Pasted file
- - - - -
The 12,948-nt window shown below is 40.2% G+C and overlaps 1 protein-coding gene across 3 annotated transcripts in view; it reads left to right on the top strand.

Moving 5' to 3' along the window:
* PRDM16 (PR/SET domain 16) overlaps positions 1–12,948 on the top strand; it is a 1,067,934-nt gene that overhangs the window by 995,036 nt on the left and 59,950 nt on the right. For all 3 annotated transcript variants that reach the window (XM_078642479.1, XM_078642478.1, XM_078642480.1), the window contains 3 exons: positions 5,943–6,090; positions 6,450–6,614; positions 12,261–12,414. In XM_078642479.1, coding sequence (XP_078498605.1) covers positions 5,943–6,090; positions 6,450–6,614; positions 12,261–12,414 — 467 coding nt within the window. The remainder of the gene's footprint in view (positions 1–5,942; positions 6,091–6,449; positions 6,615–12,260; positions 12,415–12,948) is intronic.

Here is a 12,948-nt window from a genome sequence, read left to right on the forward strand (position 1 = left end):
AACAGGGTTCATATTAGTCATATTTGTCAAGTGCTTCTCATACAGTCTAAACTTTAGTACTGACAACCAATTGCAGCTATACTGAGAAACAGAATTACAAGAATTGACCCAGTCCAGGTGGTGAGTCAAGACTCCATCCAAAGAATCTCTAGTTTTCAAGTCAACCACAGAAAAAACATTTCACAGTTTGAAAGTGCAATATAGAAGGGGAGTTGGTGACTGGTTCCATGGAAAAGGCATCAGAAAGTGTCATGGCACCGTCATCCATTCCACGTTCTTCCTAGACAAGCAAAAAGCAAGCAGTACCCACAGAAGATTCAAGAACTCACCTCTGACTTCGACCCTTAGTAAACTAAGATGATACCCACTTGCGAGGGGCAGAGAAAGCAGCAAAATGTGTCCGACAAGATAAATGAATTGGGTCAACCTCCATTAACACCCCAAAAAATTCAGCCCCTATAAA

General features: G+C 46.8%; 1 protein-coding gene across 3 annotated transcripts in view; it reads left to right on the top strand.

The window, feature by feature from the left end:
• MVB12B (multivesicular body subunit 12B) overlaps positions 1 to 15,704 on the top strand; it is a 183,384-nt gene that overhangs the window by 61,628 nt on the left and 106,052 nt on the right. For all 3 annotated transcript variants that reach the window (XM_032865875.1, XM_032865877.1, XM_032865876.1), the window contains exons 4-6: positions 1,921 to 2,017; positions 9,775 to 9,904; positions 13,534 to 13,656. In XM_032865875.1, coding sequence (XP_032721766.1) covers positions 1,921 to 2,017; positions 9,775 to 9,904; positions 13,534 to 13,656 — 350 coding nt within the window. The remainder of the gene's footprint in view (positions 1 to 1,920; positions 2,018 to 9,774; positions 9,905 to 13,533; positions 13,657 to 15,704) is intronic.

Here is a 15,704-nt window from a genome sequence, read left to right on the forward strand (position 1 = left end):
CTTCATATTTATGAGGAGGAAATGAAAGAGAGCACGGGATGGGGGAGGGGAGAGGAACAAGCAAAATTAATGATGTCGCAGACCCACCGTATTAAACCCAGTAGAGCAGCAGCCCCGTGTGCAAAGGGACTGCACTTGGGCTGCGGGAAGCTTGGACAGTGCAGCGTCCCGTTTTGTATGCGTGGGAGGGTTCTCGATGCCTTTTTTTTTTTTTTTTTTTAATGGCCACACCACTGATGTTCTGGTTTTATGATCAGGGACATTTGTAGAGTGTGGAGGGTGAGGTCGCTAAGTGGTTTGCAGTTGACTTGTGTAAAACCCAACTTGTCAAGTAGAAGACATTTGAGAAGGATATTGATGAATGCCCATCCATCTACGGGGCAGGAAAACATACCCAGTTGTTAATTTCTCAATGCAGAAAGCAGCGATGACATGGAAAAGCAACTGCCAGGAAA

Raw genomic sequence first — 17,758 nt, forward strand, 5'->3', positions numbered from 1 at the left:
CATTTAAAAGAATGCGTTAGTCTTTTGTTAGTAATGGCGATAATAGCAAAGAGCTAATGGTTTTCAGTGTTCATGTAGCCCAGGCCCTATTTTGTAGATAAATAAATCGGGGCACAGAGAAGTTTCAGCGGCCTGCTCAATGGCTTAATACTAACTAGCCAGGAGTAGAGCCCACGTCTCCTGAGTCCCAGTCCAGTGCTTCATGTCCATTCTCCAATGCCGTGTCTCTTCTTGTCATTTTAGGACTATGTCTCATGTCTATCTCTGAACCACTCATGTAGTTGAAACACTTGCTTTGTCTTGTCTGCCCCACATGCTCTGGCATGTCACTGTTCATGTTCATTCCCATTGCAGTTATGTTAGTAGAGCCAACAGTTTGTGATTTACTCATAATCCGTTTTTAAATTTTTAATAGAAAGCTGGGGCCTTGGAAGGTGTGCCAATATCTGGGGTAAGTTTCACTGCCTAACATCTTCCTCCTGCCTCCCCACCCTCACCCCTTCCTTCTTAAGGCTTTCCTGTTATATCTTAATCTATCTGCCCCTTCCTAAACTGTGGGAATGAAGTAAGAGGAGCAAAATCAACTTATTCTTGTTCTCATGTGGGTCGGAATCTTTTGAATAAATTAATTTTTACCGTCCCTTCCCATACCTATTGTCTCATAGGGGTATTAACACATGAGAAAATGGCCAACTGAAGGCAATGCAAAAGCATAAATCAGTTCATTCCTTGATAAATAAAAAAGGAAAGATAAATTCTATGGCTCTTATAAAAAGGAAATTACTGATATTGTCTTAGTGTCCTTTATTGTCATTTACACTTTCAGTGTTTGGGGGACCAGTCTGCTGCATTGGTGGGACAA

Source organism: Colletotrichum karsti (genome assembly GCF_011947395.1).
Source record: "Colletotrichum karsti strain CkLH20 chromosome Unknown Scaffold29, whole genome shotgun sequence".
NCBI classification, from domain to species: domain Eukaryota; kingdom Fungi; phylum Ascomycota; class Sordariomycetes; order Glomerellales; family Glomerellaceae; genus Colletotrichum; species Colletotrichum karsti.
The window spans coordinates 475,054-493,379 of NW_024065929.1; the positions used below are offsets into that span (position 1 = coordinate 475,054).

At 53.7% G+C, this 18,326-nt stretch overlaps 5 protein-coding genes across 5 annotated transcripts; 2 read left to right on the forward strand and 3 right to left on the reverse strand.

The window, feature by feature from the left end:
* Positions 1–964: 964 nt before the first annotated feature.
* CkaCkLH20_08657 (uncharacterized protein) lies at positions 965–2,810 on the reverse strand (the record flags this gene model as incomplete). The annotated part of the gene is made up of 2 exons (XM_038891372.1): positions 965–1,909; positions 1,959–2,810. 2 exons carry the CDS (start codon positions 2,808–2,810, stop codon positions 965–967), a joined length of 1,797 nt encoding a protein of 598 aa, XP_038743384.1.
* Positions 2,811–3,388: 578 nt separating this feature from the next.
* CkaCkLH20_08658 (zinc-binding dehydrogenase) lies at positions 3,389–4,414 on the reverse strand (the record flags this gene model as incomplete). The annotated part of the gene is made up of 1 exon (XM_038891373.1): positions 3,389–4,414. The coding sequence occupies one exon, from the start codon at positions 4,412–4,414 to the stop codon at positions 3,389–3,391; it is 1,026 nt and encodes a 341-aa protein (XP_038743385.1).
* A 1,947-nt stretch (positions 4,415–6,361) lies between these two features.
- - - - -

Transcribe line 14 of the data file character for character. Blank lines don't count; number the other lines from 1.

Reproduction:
Source record: "Colletotrichum karsti strain CkLH20 chromosome Unknown Scaffold29, whole genome shotgun sequence".